I was born in the late 1960s. In the real world—you know, that place where "cleaning the glass" involves mysterious blue chemicals in a spray bottle and "finishing at the rim" is what teenage boys do on their first shot attempt—that makes me a middle-aged man. On Clips Nation, however, that makes me old. As in long-scraggly-gray-beard-hanging-down-past-my-droopy-nutsack old.
Being old has few advantages, but thankfully one of them is the wisdom that comes from having seen the same things over and over again. You learn not to get too worked up about stuff that doesn't matter. You remember that Anthony Randolph was the GOAT in his first summer league. That Al-Farouq Aminu was a 55% three-point shooter after his first 20 games in the NBA. That Michael Jordan couldn't get past the Pistons in the playoffs for three straight years.
So I'm going to take advantage of my decrepit olditude by dropping some truth bombs on all of you who are freaking out over the Clippers' slow start this year. As anyone who read my last column knows, I'm hardly a Pollyanna when it comes to my favorite team. They have flaws. Plenty of them. But a 6-4 start doesn't mean they're worse than we thought they were three weeks ago, any more than a 9-1 start would've meant that they're better. And here's why:
1) Blake Griffin is really good at basketball. Is he currently the third-best player in the league? Fourth? Seventh? I'm not exactly sure, but here's one thing I do know: If I were the Clippers' GM, I'd be hanging up the phone unless the name coming from the other end was Steph, LeBron, or AD. And yes, I'm well aware this means that I just said I wouldn't trade Blake Griffin for Kevin Durant.
2) CP3 is too. Some guy named Chris Paul has played seven games so far for the Clippers this season. But we have yet to see @therealbangbangmotherf***erCP3 suit up this year. The guy who's played for us has had a broken finger on his shooting hand and a pulled groin. (And trust me, having your groin pulled isn't nearly as fun as it sounds.) At some point, the real CP3 will be back, and he will do what he always does: Play phenomenal defense, hit clutch shots, and make everyone around him better.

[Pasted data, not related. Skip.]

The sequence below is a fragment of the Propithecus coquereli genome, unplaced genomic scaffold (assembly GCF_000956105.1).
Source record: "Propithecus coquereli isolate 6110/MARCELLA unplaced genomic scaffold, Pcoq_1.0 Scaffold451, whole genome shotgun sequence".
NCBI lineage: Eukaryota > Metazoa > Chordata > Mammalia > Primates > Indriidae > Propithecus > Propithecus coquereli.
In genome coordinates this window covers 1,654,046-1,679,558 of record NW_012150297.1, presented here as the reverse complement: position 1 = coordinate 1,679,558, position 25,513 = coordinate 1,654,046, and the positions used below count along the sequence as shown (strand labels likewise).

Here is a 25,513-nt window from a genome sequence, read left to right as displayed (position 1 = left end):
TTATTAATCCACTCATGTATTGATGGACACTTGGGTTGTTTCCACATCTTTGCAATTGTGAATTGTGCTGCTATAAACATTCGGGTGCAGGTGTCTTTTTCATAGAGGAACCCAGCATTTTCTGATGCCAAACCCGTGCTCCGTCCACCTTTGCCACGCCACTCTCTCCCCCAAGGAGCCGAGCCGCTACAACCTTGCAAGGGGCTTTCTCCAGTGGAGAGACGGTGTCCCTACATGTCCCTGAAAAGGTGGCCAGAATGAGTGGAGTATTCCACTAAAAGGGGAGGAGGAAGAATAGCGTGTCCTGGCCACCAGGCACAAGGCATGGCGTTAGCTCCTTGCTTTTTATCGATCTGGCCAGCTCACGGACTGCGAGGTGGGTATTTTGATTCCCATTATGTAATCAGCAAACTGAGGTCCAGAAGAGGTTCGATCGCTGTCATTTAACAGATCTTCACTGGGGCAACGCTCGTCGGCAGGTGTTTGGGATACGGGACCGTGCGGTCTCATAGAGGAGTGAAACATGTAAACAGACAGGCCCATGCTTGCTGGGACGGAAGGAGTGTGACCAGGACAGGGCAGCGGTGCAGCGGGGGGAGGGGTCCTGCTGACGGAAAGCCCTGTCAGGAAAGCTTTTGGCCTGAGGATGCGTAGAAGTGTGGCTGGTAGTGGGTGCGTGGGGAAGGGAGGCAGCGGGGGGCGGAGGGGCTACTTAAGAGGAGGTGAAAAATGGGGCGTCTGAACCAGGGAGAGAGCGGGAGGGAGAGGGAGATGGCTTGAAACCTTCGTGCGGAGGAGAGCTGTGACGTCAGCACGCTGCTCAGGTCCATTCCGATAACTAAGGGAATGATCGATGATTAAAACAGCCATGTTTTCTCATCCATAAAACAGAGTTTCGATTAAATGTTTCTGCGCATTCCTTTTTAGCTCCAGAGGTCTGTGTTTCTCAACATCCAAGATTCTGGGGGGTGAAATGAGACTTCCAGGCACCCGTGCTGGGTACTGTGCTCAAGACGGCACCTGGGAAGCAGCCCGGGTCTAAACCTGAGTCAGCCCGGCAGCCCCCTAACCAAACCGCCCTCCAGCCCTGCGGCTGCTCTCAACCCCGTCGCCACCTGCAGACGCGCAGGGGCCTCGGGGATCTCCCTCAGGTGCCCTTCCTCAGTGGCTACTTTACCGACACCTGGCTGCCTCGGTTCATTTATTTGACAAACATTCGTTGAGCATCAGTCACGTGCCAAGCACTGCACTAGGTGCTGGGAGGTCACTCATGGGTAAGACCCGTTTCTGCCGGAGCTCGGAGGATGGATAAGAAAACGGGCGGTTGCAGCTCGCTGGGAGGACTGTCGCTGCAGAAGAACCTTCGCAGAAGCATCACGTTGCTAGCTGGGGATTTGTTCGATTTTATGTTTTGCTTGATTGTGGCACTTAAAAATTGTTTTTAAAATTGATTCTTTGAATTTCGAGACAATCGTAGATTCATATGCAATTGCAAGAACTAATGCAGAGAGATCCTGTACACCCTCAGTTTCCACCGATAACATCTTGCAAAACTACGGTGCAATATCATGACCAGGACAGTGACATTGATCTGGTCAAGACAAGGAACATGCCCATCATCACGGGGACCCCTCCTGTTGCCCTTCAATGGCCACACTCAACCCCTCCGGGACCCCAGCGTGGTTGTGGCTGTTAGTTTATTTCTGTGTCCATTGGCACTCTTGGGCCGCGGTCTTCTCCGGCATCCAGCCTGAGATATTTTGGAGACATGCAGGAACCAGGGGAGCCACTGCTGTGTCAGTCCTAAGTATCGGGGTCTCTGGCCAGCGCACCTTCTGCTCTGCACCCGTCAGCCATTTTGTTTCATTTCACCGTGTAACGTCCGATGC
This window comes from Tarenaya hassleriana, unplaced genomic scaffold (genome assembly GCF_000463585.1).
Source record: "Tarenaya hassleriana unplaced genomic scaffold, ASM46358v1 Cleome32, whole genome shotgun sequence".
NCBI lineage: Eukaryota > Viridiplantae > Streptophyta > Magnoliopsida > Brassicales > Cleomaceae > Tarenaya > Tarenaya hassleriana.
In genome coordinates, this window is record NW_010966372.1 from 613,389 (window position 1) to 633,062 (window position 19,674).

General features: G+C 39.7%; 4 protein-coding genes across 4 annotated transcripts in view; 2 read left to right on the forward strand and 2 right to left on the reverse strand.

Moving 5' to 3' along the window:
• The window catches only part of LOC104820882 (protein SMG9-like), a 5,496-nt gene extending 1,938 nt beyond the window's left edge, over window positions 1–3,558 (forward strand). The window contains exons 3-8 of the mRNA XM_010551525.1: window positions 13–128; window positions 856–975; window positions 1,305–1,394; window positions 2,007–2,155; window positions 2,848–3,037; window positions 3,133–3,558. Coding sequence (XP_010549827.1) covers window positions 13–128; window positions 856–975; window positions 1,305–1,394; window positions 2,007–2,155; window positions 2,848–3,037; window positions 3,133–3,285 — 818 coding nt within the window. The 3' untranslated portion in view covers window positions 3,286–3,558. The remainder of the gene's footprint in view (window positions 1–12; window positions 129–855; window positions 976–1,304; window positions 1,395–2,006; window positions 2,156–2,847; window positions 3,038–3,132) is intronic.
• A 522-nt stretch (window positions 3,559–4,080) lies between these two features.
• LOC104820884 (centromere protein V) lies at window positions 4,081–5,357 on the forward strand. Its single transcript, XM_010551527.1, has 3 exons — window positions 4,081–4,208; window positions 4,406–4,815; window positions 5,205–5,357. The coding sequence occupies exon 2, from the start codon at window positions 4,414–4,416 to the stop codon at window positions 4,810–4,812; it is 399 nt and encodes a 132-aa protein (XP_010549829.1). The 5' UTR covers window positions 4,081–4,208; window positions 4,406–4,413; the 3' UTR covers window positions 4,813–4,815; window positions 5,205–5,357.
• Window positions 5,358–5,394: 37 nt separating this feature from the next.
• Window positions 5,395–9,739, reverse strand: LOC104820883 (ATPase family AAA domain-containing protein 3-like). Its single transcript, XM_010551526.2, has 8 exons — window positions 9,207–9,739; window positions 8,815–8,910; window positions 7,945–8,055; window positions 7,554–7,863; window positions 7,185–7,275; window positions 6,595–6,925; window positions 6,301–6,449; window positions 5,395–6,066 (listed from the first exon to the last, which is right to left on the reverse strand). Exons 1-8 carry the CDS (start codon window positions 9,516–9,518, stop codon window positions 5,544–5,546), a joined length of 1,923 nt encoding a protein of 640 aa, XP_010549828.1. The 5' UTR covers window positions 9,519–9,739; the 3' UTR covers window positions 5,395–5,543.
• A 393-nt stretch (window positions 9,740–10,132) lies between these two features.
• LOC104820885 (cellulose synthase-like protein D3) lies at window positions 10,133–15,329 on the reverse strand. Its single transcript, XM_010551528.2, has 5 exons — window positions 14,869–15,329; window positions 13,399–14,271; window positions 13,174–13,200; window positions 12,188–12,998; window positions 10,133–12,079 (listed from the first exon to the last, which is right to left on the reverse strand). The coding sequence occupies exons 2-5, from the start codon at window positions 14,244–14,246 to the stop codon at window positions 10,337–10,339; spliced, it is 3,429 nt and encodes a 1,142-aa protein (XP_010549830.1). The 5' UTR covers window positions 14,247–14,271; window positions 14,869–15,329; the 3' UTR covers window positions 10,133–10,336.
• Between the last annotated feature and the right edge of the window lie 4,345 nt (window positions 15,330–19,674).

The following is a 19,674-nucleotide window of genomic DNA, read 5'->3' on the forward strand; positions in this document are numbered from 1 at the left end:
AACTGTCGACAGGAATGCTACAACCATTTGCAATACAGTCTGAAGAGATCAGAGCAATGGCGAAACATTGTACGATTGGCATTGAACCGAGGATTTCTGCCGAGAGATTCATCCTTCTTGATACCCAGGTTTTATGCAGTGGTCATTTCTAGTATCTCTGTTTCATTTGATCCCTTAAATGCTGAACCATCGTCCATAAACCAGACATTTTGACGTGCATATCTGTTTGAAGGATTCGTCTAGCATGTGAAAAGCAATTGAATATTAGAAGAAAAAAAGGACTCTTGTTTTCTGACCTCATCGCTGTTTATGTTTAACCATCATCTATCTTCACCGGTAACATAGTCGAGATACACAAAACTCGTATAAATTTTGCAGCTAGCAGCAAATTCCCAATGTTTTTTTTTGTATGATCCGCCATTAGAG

3) The team's three-point shooting will revert to the mean. The Clippers are shooting 31% from deep this year, good for 26th in the league. I've got, hmmm, let's say $500K that both of those numbers will be higher by the end of the season. Any takers? Yeah, didn't think so.
4) The Clippers have more talent than they've ever had before. As previously mentioned, I'm not a huge fan of any of the new guys they brought in this offseason (The Truth excepted, of course). But the mere fact that all of those guys have their flaws doesn't mean that they don't have their virtues too. The Clippers have an entire second unit of guys who are still good enough to start for somebody in the NBA. They've got guys buried at the end of the bench that would be rotation players for most teams. There's just too much to work with here to believe that they won't be able to land on a solid nine-man rotation before long.
5) It takes time to integrate a bunch of new players. With roster turnover comes growing pains. Doc Rivers will need a couple of months to figure out how to best fit the pieces together. The players will need about the same to get to know each other's tendencies and get on the same page. Things will look a lot different in February than they do in November.